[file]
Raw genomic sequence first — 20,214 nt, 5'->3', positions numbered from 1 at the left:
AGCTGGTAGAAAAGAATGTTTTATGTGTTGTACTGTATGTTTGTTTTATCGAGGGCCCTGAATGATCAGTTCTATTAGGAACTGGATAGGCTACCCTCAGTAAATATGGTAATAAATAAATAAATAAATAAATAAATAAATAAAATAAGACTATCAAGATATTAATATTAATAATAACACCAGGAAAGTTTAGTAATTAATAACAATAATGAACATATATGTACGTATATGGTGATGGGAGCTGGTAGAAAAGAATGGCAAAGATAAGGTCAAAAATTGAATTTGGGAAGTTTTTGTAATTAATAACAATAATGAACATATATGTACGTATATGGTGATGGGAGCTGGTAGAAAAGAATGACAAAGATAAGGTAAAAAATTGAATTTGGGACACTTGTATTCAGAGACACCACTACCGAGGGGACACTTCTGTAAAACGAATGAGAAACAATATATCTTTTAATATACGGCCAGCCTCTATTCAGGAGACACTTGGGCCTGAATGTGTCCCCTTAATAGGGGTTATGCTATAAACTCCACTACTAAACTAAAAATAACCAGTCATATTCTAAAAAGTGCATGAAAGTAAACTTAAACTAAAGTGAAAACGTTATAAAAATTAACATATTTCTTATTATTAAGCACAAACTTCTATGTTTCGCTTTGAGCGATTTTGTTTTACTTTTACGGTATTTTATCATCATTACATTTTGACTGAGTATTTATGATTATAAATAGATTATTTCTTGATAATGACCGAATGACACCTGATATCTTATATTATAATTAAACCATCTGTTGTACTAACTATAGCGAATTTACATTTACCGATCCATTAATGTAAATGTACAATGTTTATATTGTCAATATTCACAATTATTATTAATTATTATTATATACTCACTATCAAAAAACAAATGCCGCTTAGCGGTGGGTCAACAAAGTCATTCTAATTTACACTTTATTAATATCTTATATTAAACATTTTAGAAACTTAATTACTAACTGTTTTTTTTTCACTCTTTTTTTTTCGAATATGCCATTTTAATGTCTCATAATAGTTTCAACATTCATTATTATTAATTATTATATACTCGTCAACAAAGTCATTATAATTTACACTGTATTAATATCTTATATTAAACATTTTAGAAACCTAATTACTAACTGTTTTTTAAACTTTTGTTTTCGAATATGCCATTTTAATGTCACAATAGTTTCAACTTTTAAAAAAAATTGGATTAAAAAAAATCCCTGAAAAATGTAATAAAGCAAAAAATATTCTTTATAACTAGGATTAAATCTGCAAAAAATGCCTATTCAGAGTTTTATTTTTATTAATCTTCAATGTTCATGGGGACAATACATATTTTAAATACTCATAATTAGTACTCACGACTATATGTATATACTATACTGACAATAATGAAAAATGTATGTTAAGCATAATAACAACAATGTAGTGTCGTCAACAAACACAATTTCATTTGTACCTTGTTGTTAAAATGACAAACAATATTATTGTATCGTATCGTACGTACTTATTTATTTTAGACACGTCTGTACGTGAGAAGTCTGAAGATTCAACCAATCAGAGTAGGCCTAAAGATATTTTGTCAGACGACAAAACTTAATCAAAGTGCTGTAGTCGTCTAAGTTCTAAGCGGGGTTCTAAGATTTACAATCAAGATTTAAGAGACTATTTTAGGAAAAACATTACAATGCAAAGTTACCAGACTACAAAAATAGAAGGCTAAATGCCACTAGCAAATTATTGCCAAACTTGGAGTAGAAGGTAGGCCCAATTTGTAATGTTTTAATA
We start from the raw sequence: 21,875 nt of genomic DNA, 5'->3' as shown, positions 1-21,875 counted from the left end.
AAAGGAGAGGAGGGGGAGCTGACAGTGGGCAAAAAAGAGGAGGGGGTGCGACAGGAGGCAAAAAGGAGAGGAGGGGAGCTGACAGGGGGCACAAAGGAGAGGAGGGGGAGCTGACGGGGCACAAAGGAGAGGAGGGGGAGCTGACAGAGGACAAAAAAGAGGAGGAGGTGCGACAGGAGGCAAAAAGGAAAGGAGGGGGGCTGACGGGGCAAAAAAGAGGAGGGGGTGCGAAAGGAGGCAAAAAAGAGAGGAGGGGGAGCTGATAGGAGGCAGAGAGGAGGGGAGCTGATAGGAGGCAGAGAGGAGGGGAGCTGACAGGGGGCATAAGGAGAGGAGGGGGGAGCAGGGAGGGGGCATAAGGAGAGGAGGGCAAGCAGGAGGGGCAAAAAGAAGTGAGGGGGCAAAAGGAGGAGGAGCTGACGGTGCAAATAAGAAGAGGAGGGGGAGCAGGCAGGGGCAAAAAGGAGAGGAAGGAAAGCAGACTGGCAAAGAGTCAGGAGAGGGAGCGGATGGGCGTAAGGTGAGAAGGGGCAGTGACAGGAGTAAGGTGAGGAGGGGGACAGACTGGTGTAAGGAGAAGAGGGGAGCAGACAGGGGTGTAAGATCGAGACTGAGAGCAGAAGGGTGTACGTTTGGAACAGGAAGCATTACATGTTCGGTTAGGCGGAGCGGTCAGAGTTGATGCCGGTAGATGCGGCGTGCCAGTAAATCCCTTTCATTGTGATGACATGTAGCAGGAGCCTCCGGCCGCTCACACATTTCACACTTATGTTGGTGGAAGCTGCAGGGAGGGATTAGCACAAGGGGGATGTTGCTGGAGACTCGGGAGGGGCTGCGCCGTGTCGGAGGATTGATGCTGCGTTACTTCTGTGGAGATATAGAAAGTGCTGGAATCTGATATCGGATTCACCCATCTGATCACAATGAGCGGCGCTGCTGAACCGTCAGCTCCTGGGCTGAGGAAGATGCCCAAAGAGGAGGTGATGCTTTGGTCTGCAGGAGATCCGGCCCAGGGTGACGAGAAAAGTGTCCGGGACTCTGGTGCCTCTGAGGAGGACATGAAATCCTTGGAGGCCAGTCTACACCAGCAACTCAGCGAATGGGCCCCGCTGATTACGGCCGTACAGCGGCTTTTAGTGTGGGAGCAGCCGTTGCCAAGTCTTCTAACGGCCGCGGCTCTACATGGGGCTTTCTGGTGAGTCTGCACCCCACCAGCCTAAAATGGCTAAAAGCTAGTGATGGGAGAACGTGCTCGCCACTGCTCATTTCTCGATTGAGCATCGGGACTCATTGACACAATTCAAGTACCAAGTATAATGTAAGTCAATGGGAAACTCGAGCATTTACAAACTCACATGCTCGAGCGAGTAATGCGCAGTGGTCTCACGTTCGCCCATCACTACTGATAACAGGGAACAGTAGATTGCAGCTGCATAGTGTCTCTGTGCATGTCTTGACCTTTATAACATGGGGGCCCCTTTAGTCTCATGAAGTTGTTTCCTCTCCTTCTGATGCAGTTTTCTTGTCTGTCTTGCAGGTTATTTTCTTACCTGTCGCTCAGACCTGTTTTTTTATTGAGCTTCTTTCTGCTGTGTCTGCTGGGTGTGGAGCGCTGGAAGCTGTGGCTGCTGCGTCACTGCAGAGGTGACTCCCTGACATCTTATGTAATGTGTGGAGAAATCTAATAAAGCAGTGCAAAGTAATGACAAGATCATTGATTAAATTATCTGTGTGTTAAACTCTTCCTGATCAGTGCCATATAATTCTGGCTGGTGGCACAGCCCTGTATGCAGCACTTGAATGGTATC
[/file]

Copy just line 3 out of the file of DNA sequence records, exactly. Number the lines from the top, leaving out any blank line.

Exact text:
We start from the raw sequence: 21,875 nt of genomic DNA, 5'->3' as shown, positions 1-21,875 counted from the left end.